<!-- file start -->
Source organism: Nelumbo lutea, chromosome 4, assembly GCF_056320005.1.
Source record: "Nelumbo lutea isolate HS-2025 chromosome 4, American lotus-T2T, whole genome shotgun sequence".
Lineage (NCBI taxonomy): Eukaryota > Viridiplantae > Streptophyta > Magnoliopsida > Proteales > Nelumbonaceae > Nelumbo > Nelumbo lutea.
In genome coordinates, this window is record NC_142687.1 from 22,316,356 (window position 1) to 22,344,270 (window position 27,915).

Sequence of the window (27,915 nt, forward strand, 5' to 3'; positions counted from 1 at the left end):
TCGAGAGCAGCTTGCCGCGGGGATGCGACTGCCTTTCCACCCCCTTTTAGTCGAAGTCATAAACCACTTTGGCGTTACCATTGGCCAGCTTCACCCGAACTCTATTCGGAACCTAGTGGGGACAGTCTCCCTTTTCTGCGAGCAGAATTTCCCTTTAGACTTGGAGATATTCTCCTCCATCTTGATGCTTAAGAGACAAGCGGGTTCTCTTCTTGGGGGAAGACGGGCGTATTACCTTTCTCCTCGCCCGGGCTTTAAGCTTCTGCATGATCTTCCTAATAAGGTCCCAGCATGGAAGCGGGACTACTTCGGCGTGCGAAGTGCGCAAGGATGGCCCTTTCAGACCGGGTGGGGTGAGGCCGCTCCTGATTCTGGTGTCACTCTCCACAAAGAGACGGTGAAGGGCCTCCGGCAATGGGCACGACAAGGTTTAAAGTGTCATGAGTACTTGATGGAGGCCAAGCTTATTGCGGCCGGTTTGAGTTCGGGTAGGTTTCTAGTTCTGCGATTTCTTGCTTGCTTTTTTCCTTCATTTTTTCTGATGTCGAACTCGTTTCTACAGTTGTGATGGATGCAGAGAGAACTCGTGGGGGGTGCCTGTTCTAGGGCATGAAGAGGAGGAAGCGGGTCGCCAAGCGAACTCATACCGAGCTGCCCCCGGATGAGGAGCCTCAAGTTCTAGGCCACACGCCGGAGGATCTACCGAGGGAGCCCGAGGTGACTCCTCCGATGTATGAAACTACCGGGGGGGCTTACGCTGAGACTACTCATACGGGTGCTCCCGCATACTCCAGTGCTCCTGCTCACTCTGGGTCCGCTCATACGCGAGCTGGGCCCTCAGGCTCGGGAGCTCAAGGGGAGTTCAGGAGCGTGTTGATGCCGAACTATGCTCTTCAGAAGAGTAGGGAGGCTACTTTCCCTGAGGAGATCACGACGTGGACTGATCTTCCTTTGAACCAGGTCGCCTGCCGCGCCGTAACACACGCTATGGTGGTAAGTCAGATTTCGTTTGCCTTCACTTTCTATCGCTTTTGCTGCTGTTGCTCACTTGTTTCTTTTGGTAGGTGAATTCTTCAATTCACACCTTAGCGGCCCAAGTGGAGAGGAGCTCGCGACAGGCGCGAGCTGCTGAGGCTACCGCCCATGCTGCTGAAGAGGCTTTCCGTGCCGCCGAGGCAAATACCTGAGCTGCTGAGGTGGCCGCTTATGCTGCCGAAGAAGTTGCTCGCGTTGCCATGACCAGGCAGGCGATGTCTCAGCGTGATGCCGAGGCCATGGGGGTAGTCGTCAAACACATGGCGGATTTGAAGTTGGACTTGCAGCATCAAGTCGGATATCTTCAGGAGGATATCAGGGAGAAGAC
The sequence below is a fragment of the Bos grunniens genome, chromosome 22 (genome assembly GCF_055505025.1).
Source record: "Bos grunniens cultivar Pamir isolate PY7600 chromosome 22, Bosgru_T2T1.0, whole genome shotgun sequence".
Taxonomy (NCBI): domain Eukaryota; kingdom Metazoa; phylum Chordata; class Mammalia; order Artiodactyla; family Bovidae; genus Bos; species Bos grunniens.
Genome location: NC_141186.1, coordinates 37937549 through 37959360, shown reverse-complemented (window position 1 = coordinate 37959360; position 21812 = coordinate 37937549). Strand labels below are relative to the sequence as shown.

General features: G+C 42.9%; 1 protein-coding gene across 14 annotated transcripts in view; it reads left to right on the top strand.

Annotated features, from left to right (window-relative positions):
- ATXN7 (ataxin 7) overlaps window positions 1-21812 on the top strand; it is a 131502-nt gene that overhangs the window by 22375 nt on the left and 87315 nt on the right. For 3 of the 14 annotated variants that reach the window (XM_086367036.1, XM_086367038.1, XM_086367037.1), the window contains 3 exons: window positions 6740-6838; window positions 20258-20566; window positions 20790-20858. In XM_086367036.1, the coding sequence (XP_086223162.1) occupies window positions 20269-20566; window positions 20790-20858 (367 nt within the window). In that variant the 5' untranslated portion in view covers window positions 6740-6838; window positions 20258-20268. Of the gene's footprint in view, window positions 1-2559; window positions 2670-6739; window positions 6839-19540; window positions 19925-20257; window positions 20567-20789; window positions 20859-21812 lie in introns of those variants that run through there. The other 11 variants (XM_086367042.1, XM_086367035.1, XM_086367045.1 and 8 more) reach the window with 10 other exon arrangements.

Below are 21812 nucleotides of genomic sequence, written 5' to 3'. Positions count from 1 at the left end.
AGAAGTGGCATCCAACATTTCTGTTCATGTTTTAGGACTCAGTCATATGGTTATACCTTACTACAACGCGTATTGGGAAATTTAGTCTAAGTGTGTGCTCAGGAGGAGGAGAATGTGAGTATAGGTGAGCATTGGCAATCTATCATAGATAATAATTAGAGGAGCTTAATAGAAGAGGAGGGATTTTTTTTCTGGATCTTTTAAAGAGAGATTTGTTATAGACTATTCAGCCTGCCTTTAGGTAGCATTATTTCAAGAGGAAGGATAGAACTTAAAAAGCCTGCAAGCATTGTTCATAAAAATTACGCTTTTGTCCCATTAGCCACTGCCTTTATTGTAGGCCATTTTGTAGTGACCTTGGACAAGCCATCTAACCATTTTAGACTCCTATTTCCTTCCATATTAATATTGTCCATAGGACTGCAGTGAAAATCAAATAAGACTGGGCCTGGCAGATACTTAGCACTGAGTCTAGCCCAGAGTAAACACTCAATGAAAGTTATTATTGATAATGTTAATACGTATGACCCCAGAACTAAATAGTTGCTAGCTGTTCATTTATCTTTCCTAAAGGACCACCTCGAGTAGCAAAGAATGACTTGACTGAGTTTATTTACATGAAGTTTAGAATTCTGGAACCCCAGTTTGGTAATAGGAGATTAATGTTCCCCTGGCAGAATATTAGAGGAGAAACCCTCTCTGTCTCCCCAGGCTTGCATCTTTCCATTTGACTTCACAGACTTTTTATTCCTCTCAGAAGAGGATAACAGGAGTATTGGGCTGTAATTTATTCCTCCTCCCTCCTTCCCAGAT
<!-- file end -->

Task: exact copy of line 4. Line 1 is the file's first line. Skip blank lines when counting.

In genome coordinates, this window is record NC_142687.1 from 22,316,356 (window position 1) to 22,344,270 (window position 27,915).